Antony Gormley

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Antony Gormley
Fly-Angel.jpg
Born Antony Mark David Gormley[1]
(1950-08-30) 30 August 1950 (age 64)[1]
London, England[1]
Education Trinity College, University of Cambridge, Saint Martin's School of Art, Goldsmiths
Known for Sculpture
Another Place (1997) where 100 cast iron figures face out to sea on Crosby Beach, near Liverpool
1 of 31 actual size figures on London's skyline in Event Horizon
Antony Gormley and David Chipperfield's Sculpture for an objective experience of architecture (2008), Kivik Art Centre, Sweden
Exposure (2010), in Lelystad, Netherlands

Sir Antony Mark David Gormley, OBE (born 30 August 1950) is a British sculptor. His best known works include the Angel of the North, a public sculpture in Gateshead in the North of England, commissioned in 1994 and erected in February 1998, Another Place on Crosby Beach near Liverpool, and Event Horizon, a multi-part site installation which premiered in London in 2007, around Madison Square in New York City, in 2010 and in São Paulo, in 2012.

Early life[edit]

The youngest of seven children born to a German mother and an Irish father,[1] Gormley grew up in a wealthy Roman Catholic[2] family living in Dewsbury Moor, West Yorkshire.[1] He attended Ampleforth College, a Benedictine boarding school in Yorkshire,[1] before reading archaeology, anthropology and the history of art at Trinity College, Cambridge, from 1968 to 1971.[1] He travelled to India and Sri Lanka to learn more about Buddhism between 1971 and 1974.[1] After attending Saint Martin's School of Art and Goldsmiths in London from 1974, he completed his studies with a postgraduate course in sculpture at the Slade School of Fine Art, University College, London, between 1977 and 1979.

Career[edit]

Pair of figures separated by plate glass, Regent's Place, London

Gormley's career began with a solo exhibition at the Whitechapel Art Gallery in 1981. Almost all his work takes the human body as its subject, with his own body used in many works as the basis for metal casts.

Gormley describes his work as "an attempt to materialise the place at the other side of appearance where we all live."[3] Many of his works are based on moulds taken from his own body, or "the closest experience of matter that I will ever have and the only part of the material world that I live inside."[3] His work attempts to treat the body not as an object but a place and in making works that enclose the space of a particular body to identify a condition common to all human beings. The work is not symbolic but indexical – a trace of a real event of a real body in time.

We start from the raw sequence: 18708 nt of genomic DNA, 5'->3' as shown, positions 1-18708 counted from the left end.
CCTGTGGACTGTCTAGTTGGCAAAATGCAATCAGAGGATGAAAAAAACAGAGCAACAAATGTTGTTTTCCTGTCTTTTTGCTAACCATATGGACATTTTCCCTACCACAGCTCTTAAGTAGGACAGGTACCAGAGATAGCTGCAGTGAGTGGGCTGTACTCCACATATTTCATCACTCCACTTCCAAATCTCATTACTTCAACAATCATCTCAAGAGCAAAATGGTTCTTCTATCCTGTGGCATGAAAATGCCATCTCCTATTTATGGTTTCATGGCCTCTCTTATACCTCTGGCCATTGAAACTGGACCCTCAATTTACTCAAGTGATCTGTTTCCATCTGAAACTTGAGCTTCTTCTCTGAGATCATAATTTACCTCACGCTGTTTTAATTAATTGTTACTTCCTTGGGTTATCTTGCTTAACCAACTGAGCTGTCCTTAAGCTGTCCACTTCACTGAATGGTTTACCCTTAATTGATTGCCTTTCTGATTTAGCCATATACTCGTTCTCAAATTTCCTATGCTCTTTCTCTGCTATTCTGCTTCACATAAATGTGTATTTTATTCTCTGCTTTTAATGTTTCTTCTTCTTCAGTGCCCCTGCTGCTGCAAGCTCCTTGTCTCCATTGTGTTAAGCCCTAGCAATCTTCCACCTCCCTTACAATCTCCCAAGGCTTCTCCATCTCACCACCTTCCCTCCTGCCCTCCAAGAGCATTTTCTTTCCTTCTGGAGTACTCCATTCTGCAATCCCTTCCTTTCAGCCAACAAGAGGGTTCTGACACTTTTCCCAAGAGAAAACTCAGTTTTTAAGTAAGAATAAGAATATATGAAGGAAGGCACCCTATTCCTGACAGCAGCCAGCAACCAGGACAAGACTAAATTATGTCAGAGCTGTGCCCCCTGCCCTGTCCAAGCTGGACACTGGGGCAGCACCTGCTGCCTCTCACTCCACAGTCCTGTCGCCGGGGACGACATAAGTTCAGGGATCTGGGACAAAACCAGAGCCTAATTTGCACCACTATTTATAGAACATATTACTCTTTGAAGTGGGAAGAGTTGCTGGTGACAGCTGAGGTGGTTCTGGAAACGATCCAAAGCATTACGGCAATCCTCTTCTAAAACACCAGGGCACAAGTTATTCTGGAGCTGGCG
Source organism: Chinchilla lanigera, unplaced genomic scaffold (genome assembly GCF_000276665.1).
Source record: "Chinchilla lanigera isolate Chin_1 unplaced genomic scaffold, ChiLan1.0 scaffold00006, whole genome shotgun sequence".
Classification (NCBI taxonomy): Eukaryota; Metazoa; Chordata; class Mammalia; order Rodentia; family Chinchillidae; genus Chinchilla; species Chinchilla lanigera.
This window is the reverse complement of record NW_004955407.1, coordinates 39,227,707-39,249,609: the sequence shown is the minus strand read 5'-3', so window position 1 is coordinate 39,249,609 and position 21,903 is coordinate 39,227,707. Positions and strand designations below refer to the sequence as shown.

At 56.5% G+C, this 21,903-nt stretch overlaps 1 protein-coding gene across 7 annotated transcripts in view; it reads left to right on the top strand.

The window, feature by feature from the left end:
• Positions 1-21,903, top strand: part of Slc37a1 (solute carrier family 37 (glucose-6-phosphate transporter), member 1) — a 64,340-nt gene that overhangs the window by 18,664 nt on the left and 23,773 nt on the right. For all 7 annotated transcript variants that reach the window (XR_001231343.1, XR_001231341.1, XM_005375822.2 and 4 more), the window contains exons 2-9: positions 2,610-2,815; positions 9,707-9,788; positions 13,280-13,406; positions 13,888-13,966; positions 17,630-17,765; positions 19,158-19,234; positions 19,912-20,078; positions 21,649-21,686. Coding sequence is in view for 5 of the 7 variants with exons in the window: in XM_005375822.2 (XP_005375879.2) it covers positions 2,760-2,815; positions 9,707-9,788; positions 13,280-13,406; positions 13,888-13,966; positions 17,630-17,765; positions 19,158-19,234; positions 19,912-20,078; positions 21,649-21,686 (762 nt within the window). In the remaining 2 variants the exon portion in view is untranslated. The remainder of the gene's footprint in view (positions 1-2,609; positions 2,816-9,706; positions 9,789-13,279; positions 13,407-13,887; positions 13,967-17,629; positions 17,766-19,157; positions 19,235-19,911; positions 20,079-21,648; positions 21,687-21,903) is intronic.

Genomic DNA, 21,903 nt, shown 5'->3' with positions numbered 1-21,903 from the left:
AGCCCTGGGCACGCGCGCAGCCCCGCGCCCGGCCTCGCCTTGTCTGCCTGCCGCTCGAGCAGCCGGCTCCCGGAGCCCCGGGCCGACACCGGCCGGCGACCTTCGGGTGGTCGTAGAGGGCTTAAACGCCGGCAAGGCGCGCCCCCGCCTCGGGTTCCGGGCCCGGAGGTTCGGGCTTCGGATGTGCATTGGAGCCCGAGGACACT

The 2006 Sydney Biennale featured Gormley's Asian Field, an installation of 180,000 small clay figurines crafted by 350 Chinese villagers in five days from 100 tons of red clay.[citation needed] The appropriation of others' works caused minor controversy and some of the figurines were stolen in protest.[citation needed] Also in 2006, the burning of Gormley's 25-metre high The Waste Man formed the zenith of the Margate Exodus.[citation needed]

In 2007, Gormley's Event Horizon, consisting of 31 life-size and anatomically correct casts of his body, four in cast iron and 27 in fiberglass, was installed on top of prominent buildings along London's South Bank, and installed in locations around New York City's Madison Square in 2010. Gormley said of the New York site that "Within the condensed environment of Manhattan's topography, the level of tension between the palpable, the perceivable and the imaginable is heightened because of the density and scale of the buildings" and that in this context, the project should "activate the skyline in order to encourage people to look around. In this process of looking and finding, or looking and seeking, one perhaps re-assess one's own position in the world and becomes aware of one's status of embedment."[4] Critic Howard Halle said that "Using distance and attendant shifts of scale within the very fabric of the city, [Event Horizon] creates a metaphor for urban life and all the contradictory associations – alienation, ambition, anonymity, fame – it entails."[4]